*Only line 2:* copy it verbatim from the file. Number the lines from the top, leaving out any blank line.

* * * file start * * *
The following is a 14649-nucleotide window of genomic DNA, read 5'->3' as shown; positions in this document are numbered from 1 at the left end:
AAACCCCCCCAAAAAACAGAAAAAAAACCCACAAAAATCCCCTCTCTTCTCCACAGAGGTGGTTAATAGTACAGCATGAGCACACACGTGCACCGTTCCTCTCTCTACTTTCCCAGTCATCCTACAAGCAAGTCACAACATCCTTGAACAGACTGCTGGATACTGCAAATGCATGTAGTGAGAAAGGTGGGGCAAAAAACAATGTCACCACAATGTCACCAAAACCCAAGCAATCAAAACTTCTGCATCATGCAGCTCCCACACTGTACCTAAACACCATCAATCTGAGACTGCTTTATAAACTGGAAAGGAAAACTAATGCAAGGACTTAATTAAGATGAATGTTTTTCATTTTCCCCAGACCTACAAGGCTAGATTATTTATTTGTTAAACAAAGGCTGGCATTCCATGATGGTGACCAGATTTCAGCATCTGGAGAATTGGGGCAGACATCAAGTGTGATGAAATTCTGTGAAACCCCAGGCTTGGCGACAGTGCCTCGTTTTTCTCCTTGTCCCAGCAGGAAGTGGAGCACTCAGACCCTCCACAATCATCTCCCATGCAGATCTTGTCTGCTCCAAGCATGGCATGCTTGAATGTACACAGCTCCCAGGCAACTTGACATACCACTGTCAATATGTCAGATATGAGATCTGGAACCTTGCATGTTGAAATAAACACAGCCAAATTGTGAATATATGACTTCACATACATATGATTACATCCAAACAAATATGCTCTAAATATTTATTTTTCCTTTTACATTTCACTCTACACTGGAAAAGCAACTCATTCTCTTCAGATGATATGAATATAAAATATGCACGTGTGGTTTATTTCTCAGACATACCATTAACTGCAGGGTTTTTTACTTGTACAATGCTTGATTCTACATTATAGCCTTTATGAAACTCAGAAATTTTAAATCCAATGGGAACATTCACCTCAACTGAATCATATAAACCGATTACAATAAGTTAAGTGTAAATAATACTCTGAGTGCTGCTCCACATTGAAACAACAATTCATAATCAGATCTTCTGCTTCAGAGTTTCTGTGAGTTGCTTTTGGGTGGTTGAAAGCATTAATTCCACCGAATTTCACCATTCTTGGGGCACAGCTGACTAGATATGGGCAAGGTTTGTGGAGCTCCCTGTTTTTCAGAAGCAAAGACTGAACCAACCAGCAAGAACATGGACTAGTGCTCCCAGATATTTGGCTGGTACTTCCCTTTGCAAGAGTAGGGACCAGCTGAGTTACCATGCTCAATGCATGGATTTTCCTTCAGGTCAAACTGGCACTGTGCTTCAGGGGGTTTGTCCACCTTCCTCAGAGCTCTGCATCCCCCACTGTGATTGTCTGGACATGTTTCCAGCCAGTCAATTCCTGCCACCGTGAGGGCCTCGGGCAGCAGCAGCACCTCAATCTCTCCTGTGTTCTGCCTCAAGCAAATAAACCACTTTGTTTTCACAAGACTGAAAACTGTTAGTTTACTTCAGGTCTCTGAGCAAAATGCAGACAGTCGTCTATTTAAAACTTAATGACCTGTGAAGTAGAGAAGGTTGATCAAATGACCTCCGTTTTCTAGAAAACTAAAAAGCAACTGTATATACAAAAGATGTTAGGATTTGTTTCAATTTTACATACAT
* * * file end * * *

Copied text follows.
AAACCCCCCCAAAAAACAGAAAAAAAACCCACAAAAATCCCCTCTCTTCTCCACAGAGGTGGTTAATAGTACAGCATGAGCACACACGTGCACCGTTCCTCTCTCTACTTTCCCAGTCATCCTACAAGCAAGTCACAACATCCTTGAACAGACTGCTGGATACTGCAAATGCATGTAGTGAGAAAGGTGGGGCAAAAAACAATGTCACCACAATGTCACCAAAACCCAAGCAATCAAAACTTCTGCATCATGCAGCTCCCACACTGTACCTAAACACCATCAATCTGAGACTGCTTTATAAACTGGAAAGGAAAACTAATGCAAGGACTTAATTAAGATGAATGTTTTTCATTTTCCCCAGACCTACAAGGCTAGATTATTTATTTGTTAAACAAAGGCTGGCATTCCATGATGGTGACCAGATTTCAGCATCTGGAGAATTGGGGCAGACATCAAGTGTGATGAAATTCTGTGAAACCCCAGGCTTGGCGACAGTGCCTCGTTTTTCTCCTTGTCCCAGCAGGAAGTGGAGCACTCAGACCCTCCACAATCATCTCCCATGCAGATCTTGTCTGCTCCAAGCATGGCATGCTTGAATGTACACAGCTCCCAGGCAACTTGACATACCACTGTCAATATGTCAGATATGAGATCTGGAACCTTGCATGTTGAAATAAACACAGCCAAATTGTGAATATATGACTTCACATACATATGATTACATCCAAACAAATATGCTCTAAATATTTATTTTTCCTTTTACATTTCACTCTACACTGGAAAAGCAACTCATTCTCTTCAGATGATATGAATATAAAATATGCACGTGTGGTTTATTTCTCAGACATACCATTAACTGCAGGGTTTTTTACTTGTACAATGCTTGATTCTACATTATAGCCTTTATGAAACTCAGAAATTTTAAATCCAATGGGAACATTCACCTCAACTGAATCATATAAACCGATTACAATAAGTTAAGTGTAAATAATACTCTGAGTGCTGCTCCACATTGAAACAACAATTCATAATCAGATCTTCTGCTTCAGAGTTTCTGTGAGTTGCTTTTGGGTGGTTGAAAGCATTAATTCCACCGAATTTCACCATTCTTGGGGCACAGCTGACTAGATATGGGCAAGGTTTGTGGAGCTCCCTGTTTTTCAGAAGCAAAGACTGAACCAACCAGCAAGAACATGGACTAGTGCTCCCAGATATTTGGCTGGTACTTCCCTTTGCAAGAGTAGGGACCAGCTGAGTTACCATGCTCAATGCATGGATTTTCCTTCAGGTCAAACTGGCACTGTGCTTCAGGGGGTTTGTCCACCTTCCTCAGAGCTCTGCATCCCCCACTGTGATTGTCTGGACATGTTTCCAGCCAGTCAATTCCTGCCACCGTGAGGGCCTCGGGCAGCAGCAGCACCTCAATCTCTCCTGTGTTCTGCCTCAAGCAAATAAACCACTTTGTTTTCACAAGACTGAAAACTGTTAGTTTACTTCAGGTCTCTGAGCAAAATGCAGACAGTCGTCTATTTAAAACTTAATGACCTGTGAAGTAGAGAAGGTTGATCAAATGACCTCCGTTTTCTAGAAAACTAAAAAGCAACTGTATATACAAAAGATGTTAGGATTTGTTTCAATTTTACATACAT